On this appeal, Ice Capades accepts the valuations of the property used by the county in assessing its tax. Ice Capades contends: (1) the county's assessment of an unapportioned tax measured by the value of the property violates the commerce and due process clauses of the United States Constitution; and (2) the tax was invalidity assessed to the extent that it was unapportioned to other counties in California.

Constitutional Issues

‘(T)he Due Process Clause (does not) confine the domiciliary State's taxing power to such proportion of the value of the property being taxed as is equal to the fraction of the tax year which the property spends within the State's borders.’ (Central R. Co. v. Pennsylvania (1961) 370 U.S. 607, 612, 82 S.Ct. 1297, 1302; Note, Domiciliary Jurisdiction to Tax Movable Tangibles Employed Outside the State, 50 Cal.L.Rev. 890.) ‘(T)he State of domicile retains jurisdiction to tax tangible personal property which has ‘not acquired an actual situs elsewhere.‘‘ (Central R. Co. v. Pennsylvania, supra, at pp. 611—612, 82 S.Ct. at 1301.) ‘If such property has had insufficient contact with States other than the owners's domicile to render any one of these jurisdictions a ‘tax situs,’ it is surely appropriate to presume that the domicile is the only State affording the ‘opportunities, benefits, or protection’ which due process demands as a prerequisite for taxation.' (Central R. Co. v. Pennsylvania, supra, at p. 612, 82 S.Ct. at p. 1302.) ‘(T)he burden is on the taxpayer who contends that some portion of its total assets are (sic) beyond the reach of the taxing power of its domicile to prove that the same property may be similarly taxed in another jurisdiction.’ (Central R. Co. v. Pennsylvania, supra, at p. 613, 82 S.Ct. at 1302.) If the taxpayer establishes that its movable personal property has acquired a tax situs in a state or states other than the domicile of the taxpayer, a property tax imposed by the state of domicile satisfies the due process clause and is not an unconstitutional burden on interstate commerce only if the tax imposed by the state of domicile is apportioned to allocate to the domiciliary state only such property values as are not subject to the potential of taxation elsewhere. (Standard Oil Co. v. Peck (1951) 342 U.S. 382, 384—385, 72 S.Ct. 309, 96 L.Ed. 427; Comment, Federal Limitations on State State Taxation of Interstate Business, 75 Harv.L.Rev. 953, 983—984.)

Ice Capades, the taxpayer in the case at bench, concedes that it is a corporation domiciled in California. To prevail in its contention that its movable property physically absent from the County of Los Angeles on tax day is wholly or partially exempt from taxation by the county, it must thus establish that the absent property had acquired a tax situs in some other state or in a foreign country.

The issue of the quantum of contact of property and its owner with a state necessary to establish a tax situs has been much litigated, not always to a consistent result. (See e.g., Annotation, Tangible Personalty—Situs for Taxation, 110 A.L.R. 707.)1 The issue is essentially one of fact to be determined by principles distilled from an overabundance of authority.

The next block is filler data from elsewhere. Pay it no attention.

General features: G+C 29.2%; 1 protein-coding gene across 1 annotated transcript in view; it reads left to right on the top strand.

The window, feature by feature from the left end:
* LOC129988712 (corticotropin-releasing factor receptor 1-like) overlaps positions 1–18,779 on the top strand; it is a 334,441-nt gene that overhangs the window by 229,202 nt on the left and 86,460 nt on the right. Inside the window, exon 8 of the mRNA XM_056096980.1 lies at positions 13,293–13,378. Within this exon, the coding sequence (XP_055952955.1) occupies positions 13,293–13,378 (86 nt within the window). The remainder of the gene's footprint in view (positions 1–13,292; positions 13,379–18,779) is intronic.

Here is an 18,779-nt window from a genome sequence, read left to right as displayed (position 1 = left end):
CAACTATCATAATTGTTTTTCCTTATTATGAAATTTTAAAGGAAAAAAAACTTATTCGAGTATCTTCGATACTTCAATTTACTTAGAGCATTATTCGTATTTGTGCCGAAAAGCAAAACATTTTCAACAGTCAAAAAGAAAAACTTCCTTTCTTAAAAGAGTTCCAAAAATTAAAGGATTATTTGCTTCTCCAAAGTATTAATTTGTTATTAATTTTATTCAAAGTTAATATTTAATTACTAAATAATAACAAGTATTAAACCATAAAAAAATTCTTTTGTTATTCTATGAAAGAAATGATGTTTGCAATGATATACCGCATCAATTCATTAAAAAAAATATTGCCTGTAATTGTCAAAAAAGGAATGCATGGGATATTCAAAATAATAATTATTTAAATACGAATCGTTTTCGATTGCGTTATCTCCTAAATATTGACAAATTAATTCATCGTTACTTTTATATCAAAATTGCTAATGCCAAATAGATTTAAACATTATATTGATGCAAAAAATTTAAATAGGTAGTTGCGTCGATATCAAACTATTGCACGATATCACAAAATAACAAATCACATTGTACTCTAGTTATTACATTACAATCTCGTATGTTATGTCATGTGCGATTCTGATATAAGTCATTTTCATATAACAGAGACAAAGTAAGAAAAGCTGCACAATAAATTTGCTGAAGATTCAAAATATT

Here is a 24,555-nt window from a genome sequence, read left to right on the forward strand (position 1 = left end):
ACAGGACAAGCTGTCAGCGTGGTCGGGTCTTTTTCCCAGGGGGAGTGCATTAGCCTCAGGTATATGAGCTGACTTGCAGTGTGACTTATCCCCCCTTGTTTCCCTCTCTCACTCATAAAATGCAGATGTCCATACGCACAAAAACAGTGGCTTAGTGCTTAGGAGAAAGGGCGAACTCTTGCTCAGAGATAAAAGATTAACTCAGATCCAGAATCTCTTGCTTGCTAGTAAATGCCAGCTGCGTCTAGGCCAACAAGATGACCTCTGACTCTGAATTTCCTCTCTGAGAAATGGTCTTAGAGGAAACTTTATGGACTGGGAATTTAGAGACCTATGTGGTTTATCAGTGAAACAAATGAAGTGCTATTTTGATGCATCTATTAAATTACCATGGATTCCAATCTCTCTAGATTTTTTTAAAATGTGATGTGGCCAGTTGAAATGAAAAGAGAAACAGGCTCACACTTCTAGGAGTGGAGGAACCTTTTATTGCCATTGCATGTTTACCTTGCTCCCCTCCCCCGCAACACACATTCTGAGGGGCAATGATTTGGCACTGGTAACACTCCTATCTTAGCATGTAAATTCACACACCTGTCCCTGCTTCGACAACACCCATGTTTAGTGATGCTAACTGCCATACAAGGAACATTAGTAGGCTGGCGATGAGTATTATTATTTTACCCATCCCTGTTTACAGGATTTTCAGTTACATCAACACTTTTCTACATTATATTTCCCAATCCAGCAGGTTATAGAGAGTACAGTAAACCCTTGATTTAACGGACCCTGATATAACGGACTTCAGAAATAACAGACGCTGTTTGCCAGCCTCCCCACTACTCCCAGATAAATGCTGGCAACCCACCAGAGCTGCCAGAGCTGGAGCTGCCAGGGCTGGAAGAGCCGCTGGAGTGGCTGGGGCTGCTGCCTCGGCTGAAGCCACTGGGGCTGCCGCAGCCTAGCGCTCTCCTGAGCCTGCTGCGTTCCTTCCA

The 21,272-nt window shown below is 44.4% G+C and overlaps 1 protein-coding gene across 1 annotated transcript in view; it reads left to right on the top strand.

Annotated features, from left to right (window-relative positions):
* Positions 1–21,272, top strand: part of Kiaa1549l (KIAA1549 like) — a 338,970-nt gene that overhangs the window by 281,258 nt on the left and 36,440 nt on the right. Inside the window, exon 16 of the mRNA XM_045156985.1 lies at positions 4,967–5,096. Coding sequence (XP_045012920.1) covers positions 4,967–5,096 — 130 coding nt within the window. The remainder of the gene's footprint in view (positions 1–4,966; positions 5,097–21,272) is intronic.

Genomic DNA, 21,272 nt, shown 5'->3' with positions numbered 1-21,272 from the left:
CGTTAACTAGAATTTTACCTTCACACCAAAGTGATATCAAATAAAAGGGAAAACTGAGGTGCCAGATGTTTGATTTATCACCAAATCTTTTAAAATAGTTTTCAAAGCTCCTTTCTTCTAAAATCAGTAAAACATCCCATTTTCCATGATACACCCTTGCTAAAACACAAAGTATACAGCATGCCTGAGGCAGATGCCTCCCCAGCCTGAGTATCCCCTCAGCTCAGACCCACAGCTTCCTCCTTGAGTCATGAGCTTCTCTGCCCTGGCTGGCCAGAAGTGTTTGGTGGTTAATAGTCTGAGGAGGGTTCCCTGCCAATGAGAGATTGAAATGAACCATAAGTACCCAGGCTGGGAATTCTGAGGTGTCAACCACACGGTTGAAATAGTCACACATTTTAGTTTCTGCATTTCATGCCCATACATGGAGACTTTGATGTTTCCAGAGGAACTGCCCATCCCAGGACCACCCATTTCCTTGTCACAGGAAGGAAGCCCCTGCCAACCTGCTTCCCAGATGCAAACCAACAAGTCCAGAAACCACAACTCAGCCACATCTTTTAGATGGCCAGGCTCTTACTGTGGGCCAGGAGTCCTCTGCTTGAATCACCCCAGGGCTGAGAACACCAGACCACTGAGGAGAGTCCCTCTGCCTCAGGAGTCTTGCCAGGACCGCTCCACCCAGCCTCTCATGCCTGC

Length of time that property is in the nondomiciliary jurisdiction and the intent of its presence are significant to tax situs. Where personal property is moved from the domicile of its owner to another location with the intent that it remain there for a short period and then be moved elsewhere or returned to the place of the owner's domicile, the owner's domicile and not the place where the property is temporarily situated is its tax situs. (Scandinavian Airlines System, Inc. v. County of Los Angeles (1961)56 Cal.2d 11, 14 Cal.Rptr. 25, 363 P.2d 25, cert. den. 368 U.S. 899, 82 S.Ct. 175, 7 L.Ed.2d 94, as characterized in Sea-Land Service Inc. v. County of Alameda (1974) 12 Cal.3d 772, 786, 117 Cal.Rptr. 448, 528 P.2d 56; Brock & Co. v. Board of Supervisors (1937) 8 Cal.2d 286, 65 P.2d 791; In re Moss Trucking Company, Inc. (1972) 16 N.C.App. 261, 191 S.E.2d 919; Dennis v. City of Waco (Tex.1969) 445 S.W.2d 56; Nacogdoches Independent School Dist. v. McKinney (Tex.1974) 504 S.W. 832; Wm. J. Kennedy & Sons, Inc. V. Town of Albany (Wis.1975) 66 Wis.2d 447, 225 N.W.2d 624.) Conversely, where the property is moved from the owner's domicile to another state to remain there for an indefinite period or for a relatively long time, then the place where the property is physically located is its tax situs. (Minnesota v. Blasius (1933) 290 U.S. 1, 54 S.Ct. 34, 78 L.Ed. 131; Griggsby Construction Co. v. Freeman (La.1902) 108 La. 435, 32 So. 399; Hamilton & Gleason Co. v. Emery County (1930) 75 Utah 406, 285 P. 1006.)

The nature of the property owner's contact with the jurisdiction other than his domicile is similarly significant in the determination of whether his property temporarily present in the jurisdiction acquires a tax situs there. The nature of the contact is relevant to the ‘opportunities, benefits, or protection’ which must be afforded by a state if it is to have power to tax. (Ott v. Mississippi Barge Line (1948) 336 U.S. 169, 174, 69 S.Ct. 432, 93 L.Ed. 585; Central R. Co. v. Pennsylvania,supra, 370 U.S. 607, 612, 82 S.Ct. 1297, 8 L.Ed.2d 720.) Thus, if the nondomiciliary owner habitually employs movable property in the jurisdiction for all or a greater part of the tax year, the property acquires a tax situs although any one item of the property mix may be present for only a short predetermined period. (Pullman's Car Co. v. Pennsylvania (1890) 141 U.S. 18, 11 S.Ct. 876, 35 L.Ed. 613; American Refrigerator Transit Co. v. Hall (1898) 174 U.S. 70, 19 S.Ct. 599, 43 L.Ed. 899; Braniff Airways v. Nebraska Board (1953) 347 U.S. 590, 74 S.Ct. 757, 98 L.Ed. 967; Sea-Land Service, Inc. v. County of Alameda, supra, 12 Cal.3d 772, 778, 117 Cal.Rptr. 448, 528 P.2d 56; Comment, State Taxation of Moving Equipment Engaged in Interstate Commerce, 15 Ala.L.Rev. 186, 189.)